Ubiquiti, go write on the board 100 times, 'I must validate input data before using it'... Update silently breaks IDS/IPS

Bad traffic rules from HQ caused intrusion detection and prevention on gateways to just stop working


Ubiquiti got a lesson in never blindly trusting external input this month.

Its intrusion detection and prevention system (IDS/IPS) feature on its gateway hardware fetched a set of rules from an outside source that were broken, and rather than ignore the invalid data and fall back to known-valid data, it simply silently stopped working.

Thus users were none the wiser the network security mechanism had failed, and was no longer doing its job of alerting folks to malicious activity, in the case of IDS, or blocking it, in the case of IPS.

The IDS/IPS functionality is said to be built on the open-source Suricata tool, and is branded by Ubiquiti as its Threat Management.

This is a beta service for the network gear maker's UniFi Dream Machine (UDM) and Security Gateway (USG) products. Its job is to flag up, or block, any network activity that matches a set of rules that is refreshed each day. These rules define known malicious network traffic, such as common connections made by malware, so if any of these rules are triggered by packets on the network, it's likely something bad is happening.

Those rules are sourced from Proofpoint's Emerging Threats intelligence service, which pools together a bunch of suspect network packet signatures into one place.

Unfortunately, from Friday to last night, a collection of those rules – ranging from worm and trojan detection to rogue external netblocks – contained invalid data, which caused Ubiquiti's device software to ignore those rules completely. And thus, any malicious traffic that would have matched the rules will have potentially sailed through silently.

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Specifically, Ubiquiti's back-end systems fetch the rules from Proofpoint, and then distribute the rules to UDM and UGS devices. What should have happened is that Ubiquiti should have validated the rules before passing them to customer equipment, and the firmware on the gadgets should not have thrown away its previous rules before installing, and failing on, the latest ones. If either step had been taken, Threat Management would have continued operating as expected albeit using out of date rules.

Ubiquiti promised it would fix the issue within its back-end, and on Wednesday night, the rules were corrected. Devices should automatically download and install the working rule set.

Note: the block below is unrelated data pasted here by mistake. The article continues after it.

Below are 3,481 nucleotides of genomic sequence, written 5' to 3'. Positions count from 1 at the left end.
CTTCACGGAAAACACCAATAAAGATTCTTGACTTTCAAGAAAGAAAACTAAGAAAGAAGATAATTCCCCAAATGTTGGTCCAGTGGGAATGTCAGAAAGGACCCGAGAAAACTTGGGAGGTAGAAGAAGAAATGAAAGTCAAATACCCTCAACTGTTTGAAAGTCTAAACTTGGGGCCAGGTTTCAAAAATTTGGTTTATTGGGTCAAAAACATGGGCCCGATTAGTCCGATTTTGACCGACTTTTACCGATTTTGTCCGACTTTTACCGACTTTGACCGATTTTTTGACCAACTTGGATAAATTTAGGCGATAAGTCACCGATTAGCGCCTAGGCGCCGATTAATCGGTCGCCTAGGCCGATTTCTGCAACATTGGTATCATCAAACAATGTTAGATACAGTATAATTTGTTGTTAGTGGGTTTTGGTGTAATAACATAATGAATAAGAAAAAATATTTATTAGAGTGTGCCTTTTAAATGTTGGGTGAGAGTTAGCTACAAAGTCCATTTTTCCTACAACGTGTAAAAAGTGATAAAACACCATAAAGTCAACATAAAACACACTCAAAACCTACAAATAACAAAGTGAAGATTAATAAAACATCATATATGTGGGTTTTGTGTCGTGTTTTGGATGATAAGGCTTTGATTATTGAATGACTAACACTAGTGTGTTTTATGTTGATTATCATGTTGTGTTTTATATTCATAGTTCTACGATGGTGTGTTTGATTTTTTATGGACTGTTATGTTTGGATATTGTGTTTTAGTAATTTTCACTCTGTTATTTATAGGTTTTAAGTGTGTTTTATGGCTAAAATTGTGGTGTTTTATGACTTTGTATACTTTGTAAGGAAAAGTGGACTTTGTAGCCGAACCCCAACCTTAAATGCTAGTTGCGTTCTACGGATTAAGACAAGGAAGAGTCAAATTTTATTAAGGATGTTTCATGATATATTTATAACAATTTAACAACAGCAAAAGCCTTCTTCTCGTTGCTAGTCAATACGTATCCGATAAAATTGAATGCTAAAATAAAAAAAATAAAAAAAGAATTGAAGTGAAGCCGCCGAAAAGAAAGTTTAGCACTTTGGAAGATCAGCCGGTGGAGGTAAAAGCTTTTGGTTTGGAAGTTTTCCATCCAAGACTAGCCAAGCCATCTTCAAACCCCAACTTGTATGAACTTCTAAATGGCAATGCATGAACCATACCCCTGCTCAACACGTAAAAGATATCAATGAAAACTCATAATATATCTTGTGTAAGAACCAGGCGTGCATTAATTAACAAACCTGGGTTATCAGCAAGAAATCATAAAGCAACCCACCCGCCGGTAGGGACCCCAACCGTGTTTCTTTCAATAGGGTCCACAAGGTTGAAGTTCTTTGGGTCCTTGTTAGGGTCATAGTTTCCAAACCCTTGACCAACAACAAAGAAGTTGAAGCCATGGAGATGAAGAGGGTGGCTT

It's all detailed here in the Ubiquiti support forums.

"The feature is failing until Ubiquiti Inc puts out a fix," wrote user AlphaTango, who raised the alarm. "You are not currently protected from the rules ... The rules coming from Proofpoint aren't validated and are then distributed to all users. The lack of rule validation on the update scripts results in bad rules being loaded.

"Right now it appears Proofpoint has inadvertently caused a widespread denial-of-service attack on the Ubiquiti IDS/IPS protection. Rule number one of secure programming, never trust external input."

The Register has yet to hear back on the matter from Ubiquiti, though a support forum rep called Marcus acknowledged the blunder, and said Threat Management was now back to normal.

"This was caused by a change on Emerging Threats open signatures repository that, unfortunately, we have no control over it," said Marcus. "Our firmware team is already working on a fix that should be available soon and will not require any firmware updates since it will be handled on our cloud side."

He then followed up: "The issue is resolved. The IPS/IDS auto-update rules daily, so it should fix itself. However, if you want to make this faster, please feel free to disable/enable IPS/IDS via GUI [to reload the rules] or manually update rules via SSH."

We note that AlphaTango tried to report the issue via Ubiquiti's bug-bounty program, but was denied a reward. The gateway maker's rep said this was because Threat Management is still considered a beta service and out of scope. Marcus also said the device firmware's has other protection mechanisms as well as the IPS/IDS. ®

Thanks to the anonymous reader who pointed us to the Ubiquiti forums. Got a tip to share? You can contact us securely.


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